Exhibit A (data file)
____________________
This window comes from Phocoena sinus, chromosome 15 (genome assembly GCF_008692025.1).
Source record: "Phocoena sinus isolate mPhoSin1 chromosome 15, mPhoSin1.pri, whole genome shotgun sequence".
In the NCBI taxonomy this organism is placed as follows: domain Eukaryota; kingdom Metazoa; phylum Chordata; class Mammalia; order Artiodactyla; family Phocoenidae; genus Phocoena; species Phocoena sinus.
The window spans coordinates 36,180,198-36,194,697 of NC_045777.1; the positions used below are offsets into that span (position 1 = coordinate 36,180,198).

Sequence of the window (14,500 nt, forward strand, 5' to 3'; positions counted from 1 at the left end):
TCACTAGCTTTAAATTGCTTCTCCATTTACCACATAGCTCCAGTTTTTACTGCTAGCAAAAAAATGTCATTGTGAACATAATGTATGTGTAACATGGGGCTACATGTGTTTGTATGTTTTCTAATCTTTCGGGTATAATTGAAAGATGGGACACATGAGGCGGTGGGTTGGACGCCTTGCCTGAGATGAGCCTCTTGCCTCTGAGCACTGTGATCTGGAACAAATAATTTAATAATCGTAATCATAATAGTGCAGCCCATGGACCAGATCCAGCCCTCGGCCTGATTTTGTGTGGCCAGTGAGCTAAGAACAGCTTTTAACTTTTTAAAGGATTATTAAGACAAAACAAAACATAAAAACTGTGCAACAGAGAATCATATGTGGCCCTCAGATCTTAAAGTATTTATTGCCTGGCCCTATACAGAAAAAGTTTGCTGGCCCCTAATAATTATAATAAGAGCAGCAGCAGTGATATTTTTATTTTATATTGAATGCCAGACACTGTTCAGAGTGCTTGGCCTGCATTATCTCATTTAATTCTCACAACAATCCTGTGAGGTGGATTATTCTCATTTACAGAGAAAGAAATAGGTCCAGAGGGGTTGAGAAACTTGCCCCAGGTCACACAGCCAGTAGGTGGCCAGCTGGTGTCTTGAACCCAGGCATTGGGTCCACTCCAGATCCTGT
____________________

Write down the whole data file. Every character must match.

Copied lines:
This window comes from Phocoena sinus, chromosome 15 (genome assembly GCF_008692025.1).
Source record: "Phocoena sinus isolate mPhoSin1 chromosome 15, mPhoSin1.pri, whole genome shotgun sequence".
In the NCBI taxonomy this organism is placed as follows: domain Eukaryota; kingdom Metazoa; phylum Chordata; class Mammalia; order Artiodactyla; family Phocoenidae; genus Phocoena; species Phocoena sinus.
The window spans coordinates 36,180,198-36,194,697 of NC_045777.1; the positions used below are offsets into that span (position 1 = coordinate 36,180,198).

Sequence of the window (14,500 nt, forward strand, 5' to 3'; positions counted from 1 at the left end):
TCACTAGCTTTAAATTGCTTCTCCATTTACCACATAGCTCCAGTTTTTACTGCTAGCAAAAAAATGTCATTGTGAACATAATGTATGTGTAACATGGGGCTACATGTGTTTGTATGTTTTCTAATCTTTCGGGTATAATTGAAAGATGGGACACATGAGGCGGTGGGTTGGACGCCTTGCCTGAGATGAGCCTCTTGCCTCTGAGCACTGTGATCTGGAACAAATAATTTAATAATCGTAATCATAATAGTGCAGCCCATGGACCAGATCCAGCCCTCGGCCTGATTTTGTGTGGCCAGTGAGCTAAGAACAGCTTTTAACTTTTTAAAGGATTATTAAGACAAAACAAAACATAAAAACTGTGCAACAGAGAATCATATGTGGCCCTCAGATCTTAAAGTATTTATTGCCTGGCCCTATACAGAAAAAGTTTGCTGGCCCCTAATAATTATAATAAGAGCAGCAGCAGTGATATTTTTATTTTATATTGAATGCCAGACACTGTTCAGAGTGCTTGGCCTGCATTATCTCATTTAATTCTCACAACAATCCTGTGAGGTGGATTATTCTCATTTACAGAGAAAGAAATAGGTCCAGAGGGGTTGAGAAACTTGCCCCAGGTCACACAGCCAGTAGGTGGCCAGCTGGTGTCTTGAACCCAGGCATTGGGTCCACTCCAGATCCTGT